His apartment building is older, and when he moved in, the walls were covered in mold. He refinished the front door, cleaned and painted the walls lime green, and built kitchen cabinets and a bathroom vanity.

Ramon moved to Tijuana to be as close to his family as possible, which prompted their relocation from Clark County to Chula Vista, Calif.

“I start over, start a new life with nothing. Zero. It was a big challenge,” he said.

The first two months in Tijuana were the hardest. He lived in his car for a few nights, then slept on the kitchen floor of a friend’s apartment for about a month. A friend in California connected him with a brother in Tijuana. The brother let Ramon stay in a little room in his house for a few months until he got his apartment. He’s been there over a year.

“I was scared at the beginning. Everything I heard about the city was bad, and I was here by myself,” Ramon said. “I still feel like anything could happen.”

Finding a decent job in Tijuana has also proved difficult. A friend helped him get the carpentry gig.

When he thinks about his old life, it’s not his business, nice home or money he misses most. It’s his family.

“The most important thing is that we’re all together, not divided,” Ramon said.

He can’t attend his children’s sporting events, award ceremonies or high school graduations. The thought of missing so much makes him feel terrible, “like it’s a really bad dream, but it’s the reality now,” he said.

On the weekends, his wife and children stay with him. During the week, with few friends and little money, he goes straight home after work, lonely and depressed, he said.

When his wife and children visit his Tijuana apartment, they rarely go out, and instead hole up for the entire weekend.

But on this Saturday in November, they venture to downtown Tijuana.

“Zebras” — donkeys with painted stripes — are stationed on sidewalks for paid photo ops with tourists. A mariachi band plays across the street. Stretch limos cruise Avenida Revolucion, with teens poking their heads out the sunroof, celebrating a quinceanera.

The family peruses the “artesanias.” Enedis places a green, bedazzled sombrero on her head.

They mostly window shop, but Enedis and the children splurge on “crepas.” Enedis grins as she takes a bite of bananas, strawberries, cream cheese and Nutella. Chocolate dots her nose. Ramon wipes it off with a napkin, teasing her.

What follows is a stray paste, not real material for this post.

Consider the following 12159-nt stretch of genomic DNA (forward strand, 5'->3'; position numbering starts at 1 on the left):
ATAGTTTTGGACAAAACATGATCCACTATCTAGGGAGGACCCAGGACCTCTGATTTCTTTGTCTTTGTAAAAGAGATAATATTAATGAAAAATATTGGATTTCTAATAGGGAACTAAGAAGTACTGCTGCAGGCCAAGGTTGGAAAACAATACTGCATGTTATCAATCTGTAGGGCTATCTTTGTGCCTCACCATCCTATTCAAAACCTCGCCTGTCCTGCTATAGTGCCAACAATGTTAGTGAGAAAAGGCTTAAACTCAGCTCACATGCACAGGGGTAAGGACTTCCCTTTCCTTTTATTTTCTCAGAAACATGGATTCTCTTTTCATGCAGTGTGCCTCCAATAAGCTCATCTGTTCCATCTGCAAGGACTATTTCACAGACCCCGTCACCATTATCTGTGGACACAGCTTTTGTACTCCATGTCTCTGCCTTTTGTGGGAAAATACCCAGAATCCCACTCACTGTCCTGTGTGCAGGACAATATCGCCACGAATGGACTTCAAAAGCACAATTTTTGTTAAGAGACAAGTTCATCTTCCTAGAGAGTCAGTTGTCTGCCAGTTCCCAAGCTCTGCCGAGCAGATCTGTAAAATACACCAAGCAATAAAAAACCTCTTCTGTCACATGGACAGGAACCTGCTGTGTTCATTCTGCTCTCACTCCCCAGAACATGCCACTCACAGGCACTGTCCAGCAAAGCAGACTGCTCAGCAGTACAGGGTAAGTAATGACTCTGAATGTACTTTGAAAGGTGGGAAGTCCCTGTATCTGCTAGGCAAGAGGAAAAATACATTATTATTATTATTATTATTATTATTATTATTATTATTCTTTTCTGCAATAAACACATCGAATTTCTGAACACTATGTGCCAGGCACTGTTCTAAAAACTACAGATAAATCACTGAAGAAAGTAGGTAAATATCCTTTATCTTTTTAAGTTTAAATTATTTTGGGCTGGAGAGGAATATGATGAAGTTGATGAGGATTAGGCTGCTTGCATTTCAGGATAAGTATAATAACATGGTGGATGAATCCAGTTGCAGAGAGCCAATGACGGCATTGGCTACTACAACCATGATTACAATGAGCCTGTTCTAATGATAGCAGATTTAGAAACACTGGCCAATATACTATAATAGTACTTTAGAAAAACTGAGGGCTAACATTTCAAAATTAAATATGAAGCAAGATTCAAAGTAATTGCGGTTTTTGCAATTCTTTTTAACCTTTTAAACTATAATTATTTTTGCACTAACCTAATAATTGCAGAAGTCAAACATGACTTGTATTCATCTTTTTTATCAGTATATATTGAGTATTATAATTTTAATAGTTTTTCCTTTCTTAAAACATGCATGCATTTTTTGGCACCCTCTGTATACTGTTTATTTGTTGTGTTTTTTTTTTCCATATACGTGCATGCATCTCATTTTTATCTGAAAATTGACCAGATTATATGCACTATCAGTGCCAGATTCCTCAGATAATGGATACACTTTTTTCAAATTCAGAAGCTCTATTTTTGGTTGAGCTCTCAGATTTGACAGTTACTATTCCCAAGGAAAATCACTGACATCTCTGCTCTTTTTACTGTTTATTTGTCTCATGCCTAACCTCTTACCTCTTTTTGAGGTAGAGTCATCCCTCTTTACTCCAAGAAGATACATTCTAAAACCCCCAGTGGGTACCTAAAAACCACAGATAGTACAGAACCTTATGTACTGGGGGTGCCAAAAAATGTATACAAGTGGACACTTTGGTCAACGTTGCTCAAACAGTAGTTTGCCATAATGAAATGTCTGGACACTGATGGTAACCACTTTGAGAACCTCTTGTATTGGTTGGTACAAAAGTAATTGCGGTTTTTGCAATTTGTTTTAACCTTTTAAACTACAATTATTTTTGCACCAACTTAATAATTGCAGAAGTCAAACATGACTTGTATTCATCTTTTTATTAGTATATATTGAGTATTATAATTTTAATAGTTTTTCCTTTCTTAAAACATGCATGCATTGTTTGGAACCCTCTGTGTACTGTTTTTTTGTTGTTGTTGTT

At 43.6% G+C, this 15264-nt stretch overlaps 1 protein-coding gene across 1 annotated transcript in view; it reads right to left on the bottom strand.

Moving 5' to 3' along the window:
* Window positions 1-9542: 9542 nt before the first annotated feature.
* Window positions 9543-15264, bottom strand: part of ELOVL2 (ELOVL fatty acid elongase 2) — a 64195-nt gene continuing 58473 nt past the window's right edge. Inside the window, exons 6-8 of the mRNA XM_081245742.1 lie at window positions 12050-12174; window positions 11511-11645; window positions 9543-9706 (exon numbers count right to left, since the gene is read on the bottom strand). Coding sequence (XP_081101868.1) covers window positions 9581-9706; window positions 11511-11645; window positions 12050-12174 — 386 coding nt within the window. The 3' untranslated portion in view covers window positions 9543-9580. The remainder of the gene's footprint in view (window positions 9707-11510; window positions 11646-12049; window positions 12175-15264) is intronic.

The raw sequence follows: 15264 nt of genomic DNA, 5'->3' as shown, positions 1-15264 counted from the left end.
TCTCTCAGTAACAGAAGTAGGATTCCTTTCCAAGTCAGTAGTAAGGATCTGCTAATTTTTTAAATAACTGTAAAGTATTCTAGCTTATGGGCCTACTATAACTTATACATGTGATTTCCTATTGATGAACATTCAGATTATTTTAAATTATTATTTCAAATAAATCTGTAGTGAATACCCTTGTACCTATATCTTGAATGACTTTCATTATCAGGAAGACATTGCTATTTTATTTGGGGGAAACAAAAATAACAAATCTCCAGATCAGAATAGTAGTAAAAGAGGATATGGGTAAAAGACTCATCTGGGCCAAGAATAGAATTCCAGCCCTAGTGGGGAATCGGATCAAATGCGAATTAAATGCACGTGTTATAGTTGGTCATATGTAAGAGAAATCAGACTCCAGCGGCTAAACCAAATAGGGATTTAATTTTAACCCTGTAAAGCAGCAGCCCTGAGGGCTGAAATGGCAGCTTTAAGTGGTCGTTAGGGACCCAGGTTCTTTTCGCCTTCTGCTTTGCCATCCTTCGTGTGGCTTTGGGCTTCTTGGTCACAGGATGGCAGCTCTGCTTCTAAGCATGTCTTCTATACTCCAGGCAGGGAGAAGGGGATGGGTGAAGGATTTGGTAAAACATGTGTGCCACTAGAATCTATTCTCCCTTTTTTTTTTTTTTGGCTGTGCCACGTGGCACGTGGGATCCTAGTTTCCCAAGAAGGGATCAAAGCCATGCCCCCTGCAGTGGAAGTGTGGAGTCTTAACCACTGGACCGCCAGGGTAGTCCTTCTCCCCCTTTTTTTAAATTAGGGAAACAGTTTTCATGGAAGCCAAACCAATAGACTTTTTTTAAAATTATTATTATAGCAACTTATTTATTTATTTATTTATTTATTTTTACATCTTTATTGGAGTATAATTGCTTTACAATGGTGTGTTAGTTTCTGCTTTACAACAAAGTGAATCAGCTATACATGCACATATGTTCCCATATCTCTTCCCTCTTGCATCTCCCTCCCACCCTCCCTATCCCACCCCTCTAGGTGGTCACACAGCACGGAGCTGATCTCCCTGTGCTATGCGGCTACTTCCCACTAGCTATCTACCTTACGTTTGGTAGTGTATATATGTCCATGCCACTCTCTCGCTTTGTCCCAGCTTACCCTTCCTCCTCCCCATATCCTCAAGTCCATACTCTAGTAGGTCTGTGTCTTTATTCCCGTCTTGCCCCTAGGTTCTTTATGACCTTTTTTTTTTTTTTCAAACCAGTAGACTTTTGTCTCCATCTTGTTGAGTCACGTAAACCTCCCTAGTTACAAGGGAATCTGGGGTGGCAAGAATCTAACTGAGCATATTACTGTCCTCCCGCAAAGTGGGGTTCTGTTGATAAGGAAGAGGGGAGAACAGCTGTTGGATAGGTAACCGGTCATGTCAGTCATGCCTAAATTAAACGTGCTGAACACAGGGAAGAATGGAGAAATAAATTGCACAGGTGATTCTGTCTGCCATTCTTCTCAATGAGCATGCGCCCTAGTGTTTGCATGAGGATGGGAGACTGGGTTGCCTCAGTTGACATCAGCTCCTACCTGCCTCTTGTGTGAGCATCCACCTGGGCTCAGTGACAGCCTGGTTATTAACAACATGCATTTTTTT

Raymond, 15, begs his father for a chain necklace. Even though it costs nearly a half-week’s pay, Ramon agrees to buy it as a late birthday present.

“I feel bad because I can’t do the same like I’m doing before. And when I have the opportunity to give them something they want, I feel good,” Ramon said.

The drive ‘home’

It’s 10 p.m. Sunday, the end of the weekend. Ramon stands outside the gates of his apartment and watches his family drive away. Enedis yells, “Goodbye, Papi,” as she waves out the driver’s side window.

The soothing sounds of French pianist Richard Clayderman play as she navigates the dark streets of Tijuana. The roads are mostly empty — a stark contrast to the daytime when traffic largely resembles organized chaos.

Sixteen-year-old Kennedy, headphones on, was less than pleased to sit in the farthest back seat of the Honda Odyssey with Rayma and Edward. She occasionally snaps at the two youngest to sit still and be quiet. Raymond, seated in the middle row, watches a basketball game on his phone.

The line at the U.S. border is only an estimated 30-minute wait, according to a phone app. The family has crossed so many times that they know the best window is between midnight and 3 a.m. That makes for a rough start to a Monday morning for everyone, though. Tonight, the line moves more quickly than the estimate.

Street vendors approach the waiting cars. Some sell flowers or candy; one is holding a bouquet of sparkling balloons with animal faces.

When it’s their turn, Enedis pulls the van up to the border agent, a younger woman. From her purse, Enedis produces the family members’ birth certificates and a copy of her passport.

The border agent looks over the paperwork, takes roll call and then asks, “Do you have anything from Mexico?”

“No,” Enedis answers. They left what matters behind.